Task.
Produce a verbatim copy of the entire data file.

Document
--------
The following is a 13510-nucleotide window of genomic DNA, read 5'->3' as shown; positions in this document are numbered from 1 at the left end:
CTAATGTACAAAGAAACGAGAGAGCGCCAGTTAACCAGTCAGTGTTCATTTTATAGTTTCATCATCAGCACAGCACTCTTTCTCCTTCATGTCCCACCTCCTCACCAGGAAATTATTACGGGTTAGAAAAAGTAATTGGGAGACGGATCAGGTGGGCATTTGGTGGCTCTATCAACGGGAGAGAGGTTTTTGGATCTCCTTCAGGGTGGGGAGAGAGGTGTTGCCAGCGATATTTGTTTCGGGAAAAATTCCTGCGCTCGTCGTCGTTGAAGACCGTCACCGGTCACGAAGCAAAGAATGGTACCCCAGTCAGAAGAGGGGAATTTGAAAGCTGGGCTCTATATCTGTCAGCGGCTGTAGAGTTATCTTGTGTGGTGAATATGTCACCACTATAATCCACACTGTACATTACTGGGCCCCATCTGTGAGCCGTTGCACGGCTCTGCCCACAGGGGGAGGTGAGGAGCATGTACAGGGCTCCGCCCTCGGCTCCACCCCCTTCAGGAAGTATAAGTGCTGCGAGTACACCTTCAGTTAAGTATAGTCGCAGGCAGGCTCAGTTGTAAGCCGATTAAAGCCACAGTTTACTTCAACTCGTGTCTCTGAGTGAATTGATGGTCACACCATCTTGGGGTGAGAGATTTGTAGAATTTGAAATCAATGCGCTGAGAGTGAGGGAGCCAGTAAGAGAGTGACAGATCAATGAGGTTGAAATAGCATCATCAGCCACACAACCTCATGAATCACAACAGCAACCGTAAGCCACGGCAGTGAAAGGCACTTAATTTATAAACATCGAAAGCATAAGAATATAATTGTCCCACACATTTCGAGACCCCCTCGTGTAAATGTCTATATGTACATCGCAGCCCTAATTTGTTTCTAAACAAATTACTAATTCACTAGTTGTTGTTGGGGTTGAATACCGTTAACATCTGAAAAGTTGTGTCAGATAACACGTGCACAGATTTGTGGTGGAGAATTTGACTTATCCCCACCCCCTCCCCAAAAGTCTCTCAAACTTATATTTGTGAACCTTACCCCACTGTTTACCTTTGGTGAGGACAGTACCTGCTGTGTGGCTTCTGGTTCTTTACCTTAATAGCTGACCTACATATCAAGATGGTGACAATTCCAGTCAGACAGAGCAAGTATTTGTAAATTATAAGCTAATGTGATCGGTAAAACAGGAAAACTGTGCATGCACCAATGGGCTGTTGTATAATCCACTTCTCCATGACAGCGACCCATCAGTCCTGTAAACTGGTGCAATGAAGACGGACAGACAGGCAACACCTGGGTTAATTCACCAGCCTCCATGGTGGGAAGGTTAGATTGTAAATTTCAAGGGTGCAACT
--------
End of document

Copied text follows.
The following is a 13510-nucleotide window of genomic DNA, read 5'->3' as shown; positions in this document are numbered from 1 at the left end:
CTAATGTACAAAGAAACGAGAGAGCGCCAGTTAACCAGTCAGTGTTCATTTTATAGTTTCATCATCAGCACAGCACTCTTTCTCCTTCATGTCCCACCTCCTCACCAGGAAATTATTACGGGTTAGAAAAAGTAATTGGGAGACGGATCAGGTGGGCATTTGGTGGCTCTATCAACGGGAGAGAGGTTTTTGGATCTCCTTCAGGGTGGGGAGAGAGGTGTTGCCAGCGATATTTGTTTCGGGAAAAATTCCTGCGCTCGTCGTCGTTGAAGACCGTCACCGGTCACGAAGCAAAGAATGGTACCCCAGTCAGAAGAGGGGAATTTGAAAGCTGGGCTCTATATCTGTCAGCGGCTGTAGAGTTATCTTGTGTGGTGAATATGTCACCACTATAATCCACACTGTACATTACTGGGCCCCATCTGTGAGCCGTTGCACGGCTCTGCCCACAGGGGGAGGTGAGGAGCATGTACAGGGCTCCGCCCTCGGCTCCACCCCCTTCAGGAAGTATAAGTGCTGCGAGTACACCTTCAGTTAAGTATAGTCGCAGGCAGGCTCAGTTGTAAGCCGATTAAAGCCACAGTTTACTTCAACTCGTGTCTCTGAGTGAATTGATGGTCACACCATCTTGGGGTGAGAGATTTGTAGAATTTGAAATCAATGCGCTGAGAGTGAGGGAGCCAGTAAGAGAGTGACAGATCAATGAGGTTGAAATAGCATCATCAGCCACACAACCTCATGAATCACAACAGCAACCGTAAGCCACGGCAGTGAAAGGCACTTAATTTATAAACATCGAAAGCATAAGAATATAATTGTCCCACACATTTCGAGACCCCCTCGTGTAAATGTCTATATGTACATCGCAGCCCTAATTTGTTTCTAAACAAATTACTAATTCACTAGTTGTTGTTGGGGTTGAATACCGTTAACATCTGAAAAGTTGTGTCAGATAACACGTGCACAGATTTGTGGTGGAGAATTTGACTTATCCCCACCCCCTCCCCAAAAGTCTCTCAAACTTATATTTGTGAACCTTACCCCACTGTTTACCTTTGGTGAGGACAGTACCTGCTGTGTGGCTTCTGGTTCTTTACCTTAATAGCTGACCTACATATCAAGATGGTGACAATTCCAGTCAGACAGAGCAAGTATTTGTAAATTATAAGCTAATGTGATCGGTAAAACAGGAAAACTGTGCATGCACCAATGGGCTGTTGTATAATCCACTTCTCCATGACAGCGACCCATCAGTCCTGTAAACTGGTGCAATGAAGACGGACAGACAGGCAACACCTGGGTTAATTCACCAGCCTCCATGGTGGGAAGGTTAGATTGTAAATTTCAAGGGTGCAACT